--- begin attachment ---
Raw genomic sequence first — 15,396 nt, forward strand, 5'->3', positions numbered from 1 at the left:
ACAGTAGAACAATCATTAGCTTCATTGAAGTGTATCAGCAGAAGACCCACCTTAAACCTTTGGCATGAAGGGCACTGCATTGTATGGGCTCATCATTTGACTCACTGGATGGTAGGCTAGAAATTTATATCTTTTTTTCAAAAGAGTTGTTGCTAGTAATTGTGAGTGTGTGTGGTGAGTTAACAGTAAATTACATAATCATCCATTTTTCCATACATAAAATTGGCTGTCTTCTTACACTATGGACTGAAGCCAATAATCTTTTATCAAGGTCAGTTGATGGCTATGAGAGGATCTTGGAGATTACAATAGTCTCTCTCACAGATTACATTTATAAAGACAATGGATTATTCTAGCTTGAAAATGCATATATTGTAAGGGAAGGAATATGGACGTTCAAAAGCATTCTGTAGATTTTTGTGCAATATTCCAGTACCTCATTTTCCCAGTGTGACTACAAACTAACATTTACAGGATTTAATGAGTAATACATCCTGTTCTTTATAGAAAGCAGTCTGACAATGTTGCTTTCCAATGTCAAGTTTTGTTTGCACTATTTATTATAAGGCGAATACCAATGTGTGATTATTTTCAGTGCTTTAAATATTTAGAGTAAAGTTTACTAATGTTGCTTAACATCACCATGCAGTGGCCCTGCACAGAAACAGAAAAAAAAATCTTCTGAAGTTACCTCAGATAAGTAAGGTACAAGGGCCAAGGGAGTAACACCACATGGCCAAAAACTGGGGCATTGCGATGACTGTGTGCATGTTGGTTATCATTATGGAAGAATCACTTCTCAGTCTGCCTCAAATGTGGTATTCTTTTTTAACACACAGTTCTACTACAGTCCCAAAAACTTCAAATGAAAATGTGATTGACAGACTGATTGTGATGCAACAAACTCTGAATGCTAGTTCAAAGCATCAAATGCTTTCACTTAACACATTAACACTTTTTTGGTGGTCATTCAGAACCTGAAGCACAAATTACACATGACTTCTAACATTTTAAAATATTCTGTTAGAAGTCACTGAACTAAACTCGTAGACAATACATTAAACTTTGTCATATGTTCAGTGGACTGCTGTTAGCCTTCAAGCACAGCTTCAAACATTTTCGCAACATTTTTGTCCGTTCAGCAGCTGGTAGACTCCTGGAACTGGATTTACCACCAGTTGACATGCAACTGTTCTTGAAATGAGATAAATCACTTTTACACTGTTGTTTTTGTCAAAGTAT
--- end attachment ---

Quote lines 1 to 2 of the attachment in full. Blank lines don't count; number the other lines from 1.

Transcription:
Raw genomic sequence first — 15,396 nt, forward strand, 5'->3', positions numbered from 1 at the left:
ACAGTAGAACAATCATTAGCTTCATTGAAGTGTATCAGCAGAAGACCCACCTTAAACCTTTGGCATGAAGGGCACTGCATTGTATGGGCTCATCATTTGACTCACTGGATGGTAGGCTAGAAATTTATATCTTTTTTTCAAAAGAGTTGTTGCTAGTAATTGTGAGTGTGTGTGGTGAGTTAACAGTAAATTACATAATCATCCATTTTTCCATACATAAAATTGGCTGTCTTCTTACACTATGGACTGAAGCCAATAATCTTTTATCAAGGTCAGTTGATGGCTATGAGAGGATCTTGGAGATTACAATAGTCTCTCTCACAGATTACATTTATAAAGACAATGGATTATTCTAGCTTGAAAATGCATATATTGTAAGGGAAGGAATATGGACGTTCAAAAGCATTCTGTAGATTTTTGTGCAATATTCCAGTACCTCATTTTCCCAGTGTGACTACAAACTAACATTTACAGGATTTAATGAGTAATACATCCTGTTCTTTATAGAAAGCAGTCTGACAATGTTGCTTTCCAATGTCAAGTTTTGTTTGCACTATTTATTATAAGGCGAATACCAATGTGTGATTATTTTCAGTGCTTTAAATATTTAGAGTAAAGTTTACTAATGTTGCTTAACATCACCATGCAGTGGCCCTGCACAGAAACAGAAAAAAAAATCTTCTGAAGTTACCTCAGATAAGTAAGGTACAAGGGCCAAGGGAGTAACACCACATGGCCAAAAACTGGGGCATTGCGATGACTGTGTGCATGTTGGTTATCATTATGGAAGAATCACTTCTCAGTCTGCCTCAAATGTGGTATTCTTTTTTAACACACAGTTCTACTACAGTCCCAAAAACTTCAAATGAAAATGTGATTGACAGACTGATTGTGATGCAACAAACTCTGAATGCTAGTTCAAAGCATCAAATGCTTTCACTTAACACATTAACACTTTTTTGGTGGTCATTCAGAACCTGAAGCACAAATTACACATGACTTCTAACATTTTAAAATATTCTGTTAGAAGTCACTGAACTAAACTCGTAGACAATACATTAAACTTTGTCATATGTTCAGTGGACTGCTGTTAGCCTTCAAGCACAGCTTCAAACATTTTCGCAACATTTTTGTCCGTTCAGCAGCTGGTAGACTCCTGGAACTGGATTTACCACCAGTTGACATGCAACTGTTCTTGAAATGAGATAAATCACTTTTACACTGTTGTTTTTGTCAAAGTAT